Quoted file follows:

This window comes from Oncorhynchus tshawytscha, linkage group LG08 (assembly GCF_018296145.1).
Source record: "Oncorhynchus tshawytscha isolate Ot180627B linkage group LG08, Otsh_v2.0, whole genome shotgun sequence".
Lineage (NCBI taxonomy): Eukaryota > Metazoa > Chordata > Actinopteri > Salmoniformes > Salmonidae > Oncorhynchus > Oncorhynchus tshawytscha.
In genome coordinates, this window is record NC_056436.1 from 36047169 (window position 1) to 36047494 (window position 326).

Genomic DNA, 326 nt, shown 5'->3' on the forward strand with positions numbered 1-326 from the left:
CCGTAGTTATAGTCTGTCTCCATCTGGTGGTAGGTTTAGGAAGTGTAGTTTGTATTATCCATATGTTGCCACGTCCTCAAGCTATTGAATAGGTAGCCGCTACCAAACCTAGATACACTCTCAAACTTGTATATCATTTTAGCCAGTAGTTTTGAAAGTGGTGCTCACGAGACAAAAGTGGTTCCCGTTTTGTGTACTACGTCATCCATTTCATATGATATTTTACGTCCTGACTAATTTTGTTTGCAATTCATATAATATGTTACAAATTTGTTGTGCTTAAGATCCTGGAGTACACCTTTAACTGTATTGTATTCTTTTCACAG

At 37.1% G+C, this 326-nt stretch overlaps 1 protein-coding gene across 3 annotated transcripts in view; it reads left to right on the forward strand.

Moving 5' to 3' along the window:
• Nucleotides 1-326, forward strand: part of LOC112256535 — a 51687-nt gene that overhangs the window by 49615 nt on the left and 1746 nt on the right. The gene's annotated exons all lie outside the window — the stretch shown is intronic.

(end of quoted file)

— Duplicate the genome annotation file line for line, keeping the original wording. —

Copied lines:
This window comes from Oncorhynchus tshawytscha, linkage group LG08 (assembly GCF_018296145.1).
Source record: "Oncorhynchus tshawytscha isolate Ot180627B linkage group LG08, Otsh_v2.0, whole genome shotgun sequence".
Lineage (NCBI taxonomy): Eukaryota > Metazoa > Chordata > Actinopteri > Salmoniformes > Salmonidae > Oncorhynchus > Oncorhynchus tshawytscha.
In genome coordinates, this window is record NC_056436.1 from 36047169 (window position 1) to 36047494 (window position 326).

Genomic DNA, 326 nt, shown 5'->3' on the forward strand with positions numbered 1-326 from the left:
CCGTAGTTATAGTCTGTCTCCATCTGGTGGTAGGTTTAGGAAGTGTAGTTTGTATTATCCATATGTTGCCACGTCCTCAAGCTATTGAATAGGTAGCCGCTACCAAACCTAGATACACTCTCAAACTTGTATATCATTTTAGCCAGTAGTTTTGAAAGTGGTGCTCACGAGACAAAAGTGGTTCCCGTTTTGTGTACTACGTCATCCATTTCATATGATATTTTACGTCCTGACTAATTTTGTTTGCAATTCATATAATATGTTACAAATTTGTTGTGCTTAAGATCCTGGAGTACACCTTTAACTGTATTGTATTCTTTTCACAG

At 37.1% G+C, this 326-nt stretch overlaps 1 protein-coding gene across 3 annotated transcripts in view; it reads left to right on the forward strand.

Moving 5' to 3' along the window:
• Nucleotides 1-326, forward strand: part of LOC112256535 — a 51687-nt gene that overhangs the window by 49615 nt on the left and 1746 nt on the right. The gene's annotated exons all lie outside the window — the stretch shown is intronic.